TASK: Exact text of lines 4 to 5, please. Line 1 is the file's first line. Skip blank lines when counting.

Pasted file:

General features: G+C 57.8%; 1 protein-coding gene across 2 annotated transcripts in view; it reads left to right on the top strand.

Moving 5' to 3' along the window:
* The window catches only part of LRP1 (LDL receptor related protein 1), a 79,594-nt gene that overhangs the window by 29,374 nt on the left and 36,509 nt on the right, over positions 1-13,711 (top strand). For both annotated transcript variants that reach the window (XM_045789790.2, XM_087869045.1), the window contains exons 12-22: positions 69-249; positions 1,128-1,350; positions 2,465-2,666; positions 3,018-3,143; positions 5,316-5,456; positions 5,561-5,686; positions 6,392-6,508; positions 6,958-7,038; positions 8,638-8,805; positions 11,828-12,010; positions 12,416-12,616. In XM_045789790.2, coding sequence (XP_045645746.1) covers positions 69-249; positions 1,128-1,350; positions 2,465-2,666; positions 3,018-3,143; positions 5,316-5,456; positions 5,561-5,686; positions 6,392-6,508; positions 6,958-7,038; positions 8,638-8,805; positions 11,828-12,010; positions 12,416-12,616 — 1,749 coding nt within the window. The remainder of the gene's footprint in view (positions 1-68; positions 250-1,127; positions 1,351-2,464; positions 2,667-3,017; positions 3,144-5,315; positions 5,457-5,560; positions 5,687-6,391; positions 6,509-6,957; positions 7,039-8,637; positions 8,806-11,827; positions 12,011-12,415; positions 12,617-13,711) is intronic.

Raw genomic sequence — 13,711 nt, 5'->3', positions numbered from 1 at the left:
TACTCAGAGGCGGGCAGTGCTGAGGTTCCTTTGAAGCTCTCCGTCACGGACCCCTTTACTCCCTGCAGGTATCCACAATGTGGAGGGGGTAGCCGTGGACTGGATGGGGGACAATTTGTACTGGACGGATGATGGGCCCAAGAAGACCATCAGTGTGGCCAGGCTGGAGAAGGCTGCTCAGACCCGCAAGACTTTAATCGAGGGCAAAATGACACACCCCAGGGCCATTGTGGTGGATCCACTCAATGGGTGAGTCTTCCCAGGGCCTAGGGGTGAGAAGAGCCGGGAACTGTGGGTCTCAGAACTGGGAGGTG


Raw genomic sequence — 13,711 nt, 5'->3', positions numbered from 1 at the left:
TACTCAGAGGCGGGCAGTGCTGAGGTTCCTTTGAAGCTCTCCGTCACGGACCCCTTTACTCCCTGCAGGTATCCACAATGTGGAGGGGGTAGCCGTGGACTGGATGGGGGACAATTTGTACTGGACGGATGATGGGCCCAAGAAGACCATCAGTGTGGCCAGGCTGGAGAAGGCTGCTCAGACCCGCAAGACTTTAATCGAGGGCAAAATGACACACCCCAGGGCCATTGTGGTGGATCCACTCAATGGGTGAGTCTTCCCAGGGCCTAGGGGTGAGAAGAGCCGGGAACTGTGGGTCTCAGAACTGGGAGGTG